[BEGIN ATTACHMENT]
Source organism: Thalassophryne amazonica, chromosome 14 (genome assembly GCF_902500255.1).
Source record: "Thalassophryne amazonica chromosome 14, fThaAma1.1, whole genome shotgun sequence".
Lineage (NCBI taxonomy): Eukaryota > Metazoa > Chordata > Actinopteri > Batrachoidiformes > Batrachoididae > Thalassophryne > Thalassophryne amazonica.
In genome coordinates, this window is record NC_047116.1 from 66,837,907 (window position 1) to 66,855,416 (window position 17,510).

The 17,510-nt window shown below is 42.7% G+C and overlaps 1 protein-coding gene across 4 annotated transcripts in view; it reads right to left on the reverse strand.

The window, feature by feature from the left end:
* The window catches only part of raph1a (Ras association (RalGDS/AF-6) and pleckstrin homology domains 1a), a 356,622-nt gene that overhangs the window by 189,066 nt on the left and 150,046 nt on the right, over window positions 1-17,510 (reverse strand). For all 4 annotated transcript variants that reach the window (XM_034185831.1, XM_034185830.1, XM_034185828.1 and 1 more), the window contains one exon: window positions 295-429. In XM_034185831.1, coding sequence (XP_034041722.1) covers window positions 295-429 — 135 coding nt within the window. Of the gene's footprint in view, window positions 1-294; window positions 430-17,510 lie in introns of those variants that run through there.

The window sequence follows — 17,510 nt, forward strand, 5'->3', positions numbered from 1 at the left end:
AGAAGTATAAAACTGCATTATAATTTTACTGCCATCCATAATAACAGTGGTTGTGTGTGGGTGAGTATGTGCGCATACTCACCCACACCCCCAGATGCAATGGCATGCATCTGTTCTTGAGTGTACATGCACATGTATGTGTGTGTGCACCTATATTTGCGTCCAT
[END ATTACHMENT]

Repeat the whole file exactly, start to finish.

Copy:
Source organism: Thalassophryne amazonica, chromosome 14 (genome assembly GCF_902500255.1).
Source record: "Thalassophryne amazonica chromosome 14, fThaAma1.1, whole genome shotgun sequence".
Lineage (NCBI taxonomy): Eukaryota > Metazoa > Chordata > Actinopteri > Batrachoidiformes > Batrachoididae > Thalassophryne > Thalassophryne amazonica.
In genome coordinates, this window is record NC_047116.1 from 66,837,907 (window position 1) to 66,855,416 (window position 17,510).

The 17,510-nt window shown below is 42.7% G+C and overlaps 1 protein-coding gene across 4 annotated transcripts in view; it reads right to left on the reverse strand.

The window, feature by feature from the left end:
* The window catches only part of raph1a (Ras association (RalGDS/AF-6) and pleckstrin homology domains 1a), a 356,622-nt gene that overhangs the window by 189,066 nt on the left and 150,046 nt on the right, over window positions 1-17,510 (reverse strand). For all 4 annotated transcript variants that reach the window (XM_034185831.1, XM_034185830.1, XM_034185828.1 and 1 more), the window contains one exon: window positions 295-429. In XM_034185831.1, coding sequence (XP_034041722.1) covers window positions 295-429 — 135 coding nt within the window. Of the gene's footprint in view, window positions 1-294; window positions 430-17,510 lie in introns of those variants that run through there.

The window sequence follows — 17,510 nt, forward strand, 5'->3', positions numbered from 1 at the left end:
AGAAGTATAAAACTGCATTATAATTTTACTGCCATCCATAATAACAGTGGTTGTGTGTGGGTGAGTATGTGCGCATACTCACCCACACCCCCAGATGCAATGGCATGCATCTGTTCTTGAGTGTACATGCACATGTATGTGTGTGTGCACCTATATTTGCGTCCAT